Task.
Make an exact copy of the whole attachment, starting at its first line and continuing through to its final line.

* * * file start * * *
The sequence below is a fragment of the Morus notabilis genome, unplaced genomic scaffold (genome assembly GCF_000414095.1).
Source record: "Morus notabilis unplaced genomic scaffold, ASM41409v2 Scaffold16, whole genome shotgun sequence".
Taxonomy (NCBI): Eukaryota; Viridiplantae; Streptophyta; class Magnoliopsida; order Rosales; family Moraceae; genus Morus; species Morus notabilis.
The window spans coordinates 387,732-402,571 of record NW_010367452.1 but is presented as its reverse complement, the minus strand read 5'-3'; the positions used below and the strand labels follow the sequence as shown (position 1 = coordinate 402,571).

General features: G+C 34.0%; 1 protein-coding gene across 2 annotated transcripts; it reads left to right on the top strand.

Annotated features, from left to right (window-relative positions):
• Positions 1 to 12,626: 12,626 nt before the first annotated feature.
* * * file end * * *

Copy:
The sequence below is a fragment of the Morus notabilis genome, unplaced genomic scaffold (genome assembly GCF_000414095.1).
Source record: "Morus notabilis unplaced genomic scaffold, ASM41409v2 Scaffold16, whole genome shotgun sequence".
Taxonomy (NCBI): Eukaryota; Viridiplantae; Streptophyta; class Magnoliopsida; order Rosales; family Moraceae; genus Morus; species Morus notabilis.
The window spans coordinates 387,732-402,571 of record NW_010367452.1 but is presented as its reverse complement, the minus strand read 5'-3'; the positions used below and the strand labels follow the sequence as shown (position 1 = coordinate 402,571).

General features: G+C 34.0%; 1 protein-coding gene across 2 annotated transcripts; it reads left to right on the top strand.

Annotated features, from left to right (window-relative positions):
• Positions 1 to 12,626: 12,626 nt before the first annotated feature.